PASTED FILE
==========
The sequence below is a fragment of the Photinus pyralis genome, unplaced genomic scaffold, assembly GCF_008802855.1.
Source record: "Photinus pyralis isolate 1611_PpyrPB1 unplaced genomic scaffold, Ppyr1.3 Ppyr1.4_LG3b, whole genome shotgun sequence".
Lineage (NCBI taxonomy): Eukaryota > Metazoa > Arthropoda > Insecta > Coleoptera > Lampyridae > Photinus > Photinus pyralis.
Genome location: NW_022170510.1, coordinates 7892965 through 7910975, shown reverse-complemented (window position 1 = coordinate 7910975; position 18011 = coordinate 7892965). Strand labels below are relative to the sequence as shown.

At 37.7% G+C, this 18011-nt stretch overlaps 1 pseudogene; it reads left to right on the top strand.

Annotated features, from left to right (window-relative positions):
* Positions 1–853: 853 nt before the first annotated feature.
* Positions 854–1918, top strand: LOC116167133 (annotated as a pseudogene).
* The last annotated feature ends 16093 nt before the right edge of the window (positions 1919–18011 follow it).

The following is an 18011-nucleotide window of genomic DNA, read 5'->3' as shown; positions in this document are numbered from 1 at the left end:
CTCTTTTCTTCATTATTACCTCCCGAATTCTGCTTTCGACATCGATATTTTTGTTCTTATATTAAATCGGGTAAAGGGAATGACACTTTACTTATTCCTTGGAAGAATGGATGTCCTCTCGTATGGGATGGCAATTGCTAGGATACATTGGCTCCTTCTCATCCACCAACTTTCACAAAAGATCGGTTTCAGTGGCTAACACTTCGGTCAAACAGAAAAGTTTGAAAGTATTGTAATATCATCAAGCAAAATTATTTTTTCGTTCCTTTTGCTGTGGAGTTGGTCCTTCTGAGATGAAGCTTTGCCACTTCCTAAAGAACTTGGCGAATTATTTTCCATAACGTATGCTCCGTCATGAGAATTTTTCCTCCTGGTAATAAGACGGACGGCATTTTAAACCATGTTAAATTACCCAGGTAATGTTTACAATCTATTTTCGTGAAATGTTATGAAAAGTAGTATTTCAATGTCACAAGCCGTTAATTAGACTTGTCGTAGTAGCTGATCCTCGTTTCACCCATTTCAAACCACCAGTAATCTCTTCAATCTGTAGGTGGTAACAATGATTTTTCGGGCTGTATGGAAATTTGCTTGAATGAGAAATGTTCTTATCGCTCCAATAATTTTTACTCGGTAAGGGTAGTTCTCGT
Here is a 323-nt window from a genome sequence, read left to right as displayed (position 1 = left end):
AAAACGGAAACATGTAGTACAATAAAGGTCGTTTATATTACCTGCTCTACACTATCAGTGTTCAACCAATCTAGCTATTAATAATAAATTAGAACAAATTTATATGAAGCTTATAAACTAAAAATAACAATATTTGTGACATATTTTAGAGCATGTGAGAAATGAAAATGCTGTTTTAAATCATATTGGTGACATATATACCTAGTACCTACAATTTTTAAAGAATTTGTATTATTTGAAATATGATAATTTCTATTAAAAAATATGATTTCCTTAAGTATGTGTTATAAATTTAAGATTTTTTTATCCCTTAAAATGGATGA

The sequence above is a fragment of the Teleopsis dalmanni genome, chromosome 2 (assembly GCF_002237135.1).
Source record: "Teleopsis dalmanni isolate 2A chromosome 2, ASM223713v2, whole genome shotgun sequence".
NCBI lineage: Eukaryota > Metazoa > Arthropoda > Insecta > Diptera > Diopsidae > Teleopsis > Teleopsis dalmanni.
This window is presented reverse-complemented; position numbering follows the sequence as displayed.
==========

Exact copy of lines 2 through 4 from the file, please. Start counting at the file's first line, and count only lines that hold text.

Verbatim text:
Source record: "Photinus pyralis isolate 1611_PpyrPB1 unplaced genomic scaffold, Ppyr1.3 Ppyr1.4_LG3b, whole genome shotgun sequence".
Lineage (NCBI taxonomy): Eukaryota > Metazoa > Arthropoda > Insecta > Coleoptera > Lampyridae > Photinus > Photinus pyralis.
Genome location: NW_022170510.1, coordinates 7892965 through 7910975, shown reverse-complemented (window position 1 = coordinate 7910975; position 18011 = coordinate 7892965). Strand labels below are relative to the sequence as shown.